Originally Posted by sjt78 No. I think most colleges include a minus grade as well (A-, B-, C-...). So an A- is worth less than an A, but more than a B+/B. I went to a small catholic college where we didn't have minus grades, but we did have plus grades. This was a great system as the professor would really need to consider the grade he/she gave as it mad a big difference in the GPA. So an A=4.0, B+=3.5, B=3.0, C+=2.5, etc. But I do believe most schools use the minus in their grading and it actually stands for something. It sucks that you can get B+'s and they only count for a 3.0. Sorry.
We do the same way here at U of Wisc. except they are A,AB,B,BC,C, etc. But same gpa's and stuff. The class right after mine in HS was graded with pluses and minuses. I don't really think it mattered to much though for college admissions because most colleges recalculate your GPA anyways(or at least all the ones I applied to did). I really don't like the + and - system though because it does hurt people who take harder classes. Someone could breeze through a easy class witha B+ while someone could take a hard class and get a B-. Thats unfair, but thankfully, many teachers recognize this and grade their hard classes accordingly(where good grades are given even though percentages might not agree). I think that I would accept the + and - system if they also instituted a system where extra was given for hard classes. I know that at some schools they grade AP classes with A as a 5.0. I wish that they had done this at my school. I really don't care all that much any more that I wasn't valedictorian, but I had a 4.0 in HS and some college courses I had AB's in were averaged in as 3.5's. This gave me a 3.9... and cost me the spot. Like I said, I really don't care about being valedictorian, but at our school all the valedictorians get scholarships. I think it cost me around 5000 bucks or more. That I do care about. IMO sucks that some kid who took slacker classes and got a 4.0 gets a scholarship when I took all the hardest possible classes and go no scholarship money at all.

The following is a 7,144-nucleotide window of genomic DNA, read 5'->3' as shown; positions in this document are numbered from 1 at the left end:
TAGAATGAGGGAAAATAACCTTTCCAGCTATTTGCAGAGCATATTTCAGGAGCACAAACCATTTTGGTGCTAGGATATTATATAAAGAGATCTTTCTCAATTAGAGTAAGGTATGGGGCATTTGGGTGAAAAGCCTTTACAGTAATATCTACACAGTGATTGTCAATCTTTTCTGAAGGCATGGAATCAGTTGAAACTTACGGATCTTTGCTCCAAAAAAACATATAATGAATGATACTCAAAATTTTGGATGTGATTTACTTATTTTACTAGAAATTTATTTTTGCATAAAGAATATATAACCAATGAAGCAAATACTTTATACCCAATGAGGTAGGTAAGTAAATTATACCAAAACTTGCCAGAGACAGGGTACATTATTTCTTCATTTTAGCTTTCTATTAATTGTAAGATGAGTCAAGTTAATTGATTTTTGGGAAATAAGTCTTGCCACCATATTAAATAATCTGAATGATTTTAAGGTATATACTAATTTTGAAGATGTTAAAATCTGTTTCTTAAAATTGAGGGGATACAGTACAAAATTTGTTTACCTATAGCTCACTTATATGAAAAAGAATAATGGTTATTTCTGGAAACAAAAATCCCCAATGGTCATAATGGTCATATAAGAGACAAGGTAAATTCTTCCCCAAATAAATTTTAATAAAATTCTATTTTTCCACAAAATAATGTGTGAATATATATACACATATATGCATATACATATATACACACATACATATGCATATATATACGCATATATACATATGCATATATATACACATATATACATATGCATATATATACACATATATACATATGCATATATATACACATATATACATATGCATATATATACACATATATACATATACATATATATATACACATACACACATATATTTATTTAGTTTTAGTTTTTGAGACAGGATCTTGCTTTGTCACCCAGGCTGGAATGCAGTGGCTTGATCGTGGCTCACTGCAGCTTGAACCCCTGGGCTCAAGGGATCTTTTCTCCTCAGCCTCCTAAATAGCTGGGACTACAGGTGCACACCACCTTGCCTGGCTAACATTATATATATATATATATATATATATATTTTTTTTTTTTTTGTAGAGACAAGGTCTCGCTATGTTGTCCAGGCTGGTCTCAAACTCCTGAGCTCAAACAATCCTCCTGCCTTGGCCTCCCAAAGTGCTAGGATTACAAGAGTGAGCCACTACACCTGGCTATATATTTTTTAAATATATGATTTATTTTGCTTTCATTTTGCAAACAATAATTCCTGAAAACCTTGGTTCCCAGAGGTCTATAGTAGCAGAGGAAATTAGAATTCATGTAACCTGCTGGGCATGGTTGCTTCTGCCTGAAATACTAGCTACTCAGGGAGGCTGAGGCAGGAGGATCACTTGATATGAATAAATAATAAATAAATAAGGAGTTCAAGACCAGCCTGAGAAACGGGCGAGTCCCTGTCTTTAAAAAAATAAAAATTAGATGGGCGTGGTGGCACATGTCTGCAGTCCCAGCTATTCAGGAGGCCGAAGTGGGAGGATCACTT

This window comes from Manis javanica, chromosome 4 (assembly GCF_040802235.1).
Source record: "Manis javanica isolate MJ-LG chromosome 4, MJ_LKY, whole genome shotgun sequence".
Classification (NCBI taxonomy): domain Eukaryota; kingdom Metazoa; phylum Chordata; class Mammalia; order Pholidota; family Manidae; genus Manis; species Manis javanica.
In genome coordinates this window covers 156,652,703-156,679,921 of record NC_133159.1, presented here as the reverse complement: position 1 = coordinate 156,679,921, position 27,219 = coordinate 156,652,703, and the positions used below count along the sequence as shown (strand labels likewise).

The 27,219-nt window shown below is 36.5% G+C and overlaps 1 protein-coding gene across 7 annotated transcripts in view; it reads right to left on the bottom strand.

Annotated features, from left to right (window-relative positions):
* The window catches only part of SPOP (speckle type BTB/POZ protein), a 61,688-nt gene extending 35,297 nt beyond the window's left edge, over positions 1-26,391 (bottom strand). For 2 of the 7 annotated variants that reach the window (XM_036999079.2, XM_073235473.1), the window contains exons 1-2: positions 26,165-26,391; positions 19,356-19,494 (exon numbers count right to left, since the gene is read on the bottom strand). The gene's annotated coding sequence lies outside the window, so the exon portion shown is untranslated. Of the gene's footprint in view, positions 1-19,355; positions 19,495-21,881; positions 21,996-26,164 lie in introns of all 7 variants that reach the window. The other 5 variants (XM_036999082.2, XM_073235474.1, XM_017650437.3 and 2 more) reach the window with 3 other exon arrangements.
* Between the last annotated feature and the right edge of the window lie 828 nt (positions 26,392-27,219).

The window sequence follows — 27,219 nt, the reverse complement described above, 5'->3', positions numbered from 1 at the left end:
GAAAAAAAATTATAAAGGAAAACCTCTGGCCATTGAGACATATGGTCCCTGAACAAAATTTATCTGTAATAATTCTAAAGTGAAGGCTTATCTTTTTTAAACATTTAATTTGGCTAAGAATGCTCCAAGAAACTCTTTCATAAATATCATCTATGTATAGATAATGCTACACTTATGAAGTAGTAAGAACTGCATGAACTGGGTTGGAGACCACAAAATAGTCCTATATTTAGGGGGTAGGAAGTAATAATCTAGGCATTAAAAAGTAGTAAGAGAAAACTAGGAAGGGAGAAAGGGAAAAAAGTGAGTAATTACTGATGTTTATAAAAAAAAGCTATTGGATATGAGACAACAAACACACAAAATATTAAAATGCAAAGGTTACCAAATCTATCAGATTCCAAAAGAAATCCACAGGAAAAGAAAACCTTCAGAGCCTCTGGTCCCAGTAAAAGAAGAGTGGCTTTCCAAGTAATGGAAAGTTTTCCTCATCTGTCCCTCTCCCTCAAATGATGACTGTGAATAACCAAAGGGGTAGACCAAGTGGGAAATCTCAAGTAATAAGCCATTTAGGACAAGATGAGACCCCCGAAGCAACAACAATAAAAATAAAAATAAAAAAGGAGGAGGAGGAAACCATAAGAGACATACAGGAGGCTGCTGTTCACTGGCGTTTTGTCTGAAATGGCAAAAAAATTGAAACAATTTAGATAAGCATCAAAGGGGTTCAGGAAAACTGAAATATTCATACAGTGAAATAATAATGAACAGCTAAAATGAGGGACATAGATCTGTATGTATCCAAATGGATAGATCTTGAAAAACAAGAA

In Cornell and a few other colleges, grade is determined by class distribution, so theoretically it is possible to get a C with a grade of 95 if 60% or so of the class got 96 or higher out of 100. That's why to prevent this situation from happening professors tend to make exams harder. But you get the point. You compete with the rest of the students in the class, not with 90A 80B 70C cutoff lines. This is one of the reasons that cause people to suffer from pressure so people commit suicide at Cornell each year.
Georgia Tech did not use the +/- system. The +/- system would be great if there were an A+. Otherwise, it would have done my GPA more harm than good. I think awarding an A+ to the top 5% of a class is reasonable.
Many classes were graded on a curve. I preferred this because professors could make tests hard enough to reasonably distinguish students - avoiding situations where most of the class gets an A and hence keeping grade inflation in check.
While I was at Harvard Law School, the admin considered using a pass/fail system for first year grades, like Yale Law does. But the students absolutely protested. How else would the law firms distinguish between the winners and the losers?
Heh, also, we all carried little toy sharks at graduation. Wouldn't want to get mistaken for a School of Government goody-two-shoes at the whole University commencement.